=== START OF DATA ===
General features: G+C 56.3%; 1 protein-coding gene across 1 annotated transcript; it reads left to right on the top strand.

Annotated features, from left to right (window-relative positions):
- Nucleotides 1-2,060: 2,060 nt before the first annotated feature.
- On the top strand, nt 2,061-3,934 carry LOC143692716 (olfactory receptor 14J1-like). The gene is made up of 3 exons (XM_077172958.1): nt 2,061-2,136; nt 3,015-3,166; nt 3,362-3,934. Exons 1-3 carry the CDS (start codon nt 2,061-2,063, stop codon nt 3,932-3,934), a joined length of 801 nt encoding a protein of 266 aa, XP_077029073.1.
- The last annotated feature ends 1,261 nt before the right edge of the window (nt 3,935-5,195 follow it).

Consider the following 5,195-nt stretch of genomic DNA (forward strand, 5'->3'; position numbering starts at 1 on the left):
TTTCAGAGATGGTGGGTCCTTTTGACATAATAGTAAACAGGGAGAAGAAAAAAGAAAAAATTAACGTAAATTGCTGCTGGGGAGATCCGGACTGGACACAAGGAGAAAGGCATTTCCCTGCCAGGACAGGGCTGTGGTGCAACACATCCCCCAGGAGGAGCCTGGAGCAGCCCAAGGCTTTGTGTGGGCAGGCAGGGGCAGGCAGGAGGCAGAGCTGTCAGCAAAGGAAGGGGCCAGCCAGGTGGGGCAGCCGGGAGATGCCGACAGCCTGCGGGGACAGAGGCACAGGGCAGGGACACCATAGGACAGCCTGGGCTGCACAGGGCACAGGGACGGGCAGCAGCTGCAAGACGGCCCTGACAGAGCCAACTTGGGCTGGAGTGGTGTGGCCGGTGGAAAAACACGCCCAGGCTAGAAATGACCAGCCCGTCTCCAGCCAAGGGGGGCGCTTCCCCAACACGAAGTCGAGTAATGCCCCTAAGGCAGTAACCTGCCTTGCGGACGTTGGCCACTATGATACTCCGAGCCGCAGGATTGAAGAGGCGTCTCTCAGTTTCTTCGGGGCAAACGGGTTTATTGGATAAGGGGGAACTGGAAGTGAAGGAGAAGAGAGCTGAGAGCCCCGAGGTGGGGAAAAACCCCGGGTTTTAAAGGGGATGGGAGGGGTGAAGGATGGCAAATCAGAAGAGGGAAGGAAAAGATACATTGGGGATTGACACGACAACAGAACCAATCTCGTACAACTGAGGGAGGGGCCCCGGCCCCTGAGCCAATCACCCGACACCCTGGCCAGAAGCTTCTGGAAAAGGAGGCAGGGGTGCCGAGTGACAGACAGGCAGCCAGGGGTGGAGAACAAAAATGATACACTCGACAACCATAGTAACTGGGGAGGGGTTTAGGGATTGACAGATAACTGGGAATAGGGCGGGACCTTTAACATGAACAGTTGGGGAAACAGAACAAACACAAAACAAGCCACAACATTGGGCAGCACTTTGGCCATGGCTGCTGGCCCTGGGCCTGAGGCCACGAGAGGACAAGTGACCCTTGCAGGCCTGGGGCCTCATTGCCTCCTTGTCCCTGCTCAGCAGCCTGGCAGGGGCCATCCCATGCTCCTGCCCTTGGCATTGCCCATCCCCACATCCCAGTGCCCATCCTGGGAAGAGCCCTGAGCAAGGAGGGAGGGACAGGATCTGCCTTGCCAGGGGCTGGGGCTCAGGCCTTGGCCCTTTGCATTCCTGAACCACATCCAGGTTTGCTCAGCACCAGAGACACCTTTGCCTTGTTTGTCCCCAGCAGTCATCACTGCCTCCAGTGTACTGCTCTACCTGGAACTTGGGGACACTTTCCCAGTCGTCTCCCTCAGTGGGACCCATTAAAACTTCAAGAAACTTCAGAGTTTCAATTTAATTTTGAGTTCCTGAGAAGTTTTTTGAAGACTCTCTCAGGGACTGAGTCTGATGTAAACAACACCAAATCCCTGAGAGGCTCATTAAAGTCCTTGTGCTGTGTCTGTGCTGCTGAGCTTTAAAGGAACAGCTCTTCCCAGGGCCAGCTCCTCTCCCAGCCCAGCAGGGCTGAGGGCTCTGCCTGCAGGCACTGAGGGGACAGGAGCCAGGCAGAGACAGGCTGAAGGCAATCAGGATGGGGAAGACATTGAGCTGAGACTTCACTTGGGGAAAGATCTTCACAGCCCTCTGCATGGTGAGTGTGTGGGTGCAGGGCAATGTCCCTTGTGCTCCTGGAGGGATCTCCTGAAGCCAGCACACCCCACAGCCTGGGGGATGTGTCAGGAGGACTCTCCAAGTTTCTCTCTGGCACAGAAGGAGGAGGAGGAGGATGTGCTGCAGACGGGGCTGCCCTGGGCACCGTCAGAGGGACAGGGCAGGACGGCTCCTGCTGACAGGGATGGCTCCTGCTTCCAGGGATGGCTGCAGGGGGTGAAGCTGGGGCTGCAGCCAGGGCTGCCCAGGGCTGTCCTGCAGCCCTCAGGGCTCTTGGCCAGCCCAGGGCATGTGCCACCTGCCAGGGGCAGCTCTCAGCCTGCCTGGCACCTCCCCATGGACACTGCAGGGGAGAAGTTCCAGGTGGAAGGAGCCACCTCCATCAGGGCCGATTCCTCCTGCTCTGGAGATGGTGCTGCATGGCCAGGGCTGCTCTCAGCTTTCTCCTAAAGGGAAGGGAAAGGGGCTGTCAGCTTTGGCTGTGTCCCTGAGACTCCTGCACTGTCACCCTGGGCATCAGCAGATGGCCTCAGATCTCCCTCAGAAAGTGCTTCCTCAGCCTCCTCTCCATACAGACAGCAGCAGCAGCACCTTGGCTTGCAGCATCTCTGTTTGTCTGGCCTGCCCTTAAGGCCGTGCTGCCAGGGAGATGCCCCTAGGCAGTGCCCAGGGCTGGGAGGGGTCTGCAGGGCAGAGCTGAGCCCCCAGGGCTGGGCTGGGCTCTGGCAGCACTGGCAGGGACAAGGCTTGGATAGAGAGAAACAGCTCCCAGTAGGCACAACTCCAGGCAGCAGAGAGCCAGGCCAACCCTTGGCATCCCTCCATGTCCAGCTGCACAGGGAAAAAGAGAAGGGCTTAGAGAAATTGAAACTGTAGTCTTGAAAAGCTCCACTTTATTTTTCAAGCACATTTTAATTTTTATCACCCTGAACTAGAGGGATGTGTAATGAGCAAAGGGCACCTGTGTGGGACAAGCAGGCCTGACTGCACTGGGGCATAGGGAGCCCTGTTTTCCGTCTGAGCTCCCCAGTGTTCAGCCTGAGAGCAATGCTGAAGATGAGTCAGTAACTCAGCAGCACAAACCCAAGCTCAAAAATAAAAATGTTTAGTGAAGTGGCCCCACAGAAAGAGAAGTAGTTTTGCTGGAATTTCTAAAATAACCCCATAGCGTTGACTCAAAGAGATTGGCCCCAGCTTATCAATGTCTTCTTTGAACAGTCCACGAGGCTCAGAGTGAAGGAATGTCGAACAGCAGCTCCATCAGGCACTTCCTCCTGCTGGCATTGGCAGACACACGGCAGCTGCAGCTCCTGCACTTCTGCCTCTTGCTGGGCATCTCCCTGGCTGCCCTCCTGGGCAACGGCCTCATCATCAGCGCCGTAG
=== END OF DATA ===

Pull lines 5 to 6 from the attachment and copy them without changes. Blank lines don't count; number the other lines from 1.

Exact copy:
- The last annotated feature ends 1,261 nt before the right edge of the window (nt 3,935-5,195 follow it).

Consider the following 5,195-nt stretch of genomic DNA (forward strand, 5'->3'; position numbering starts at 1 on the left):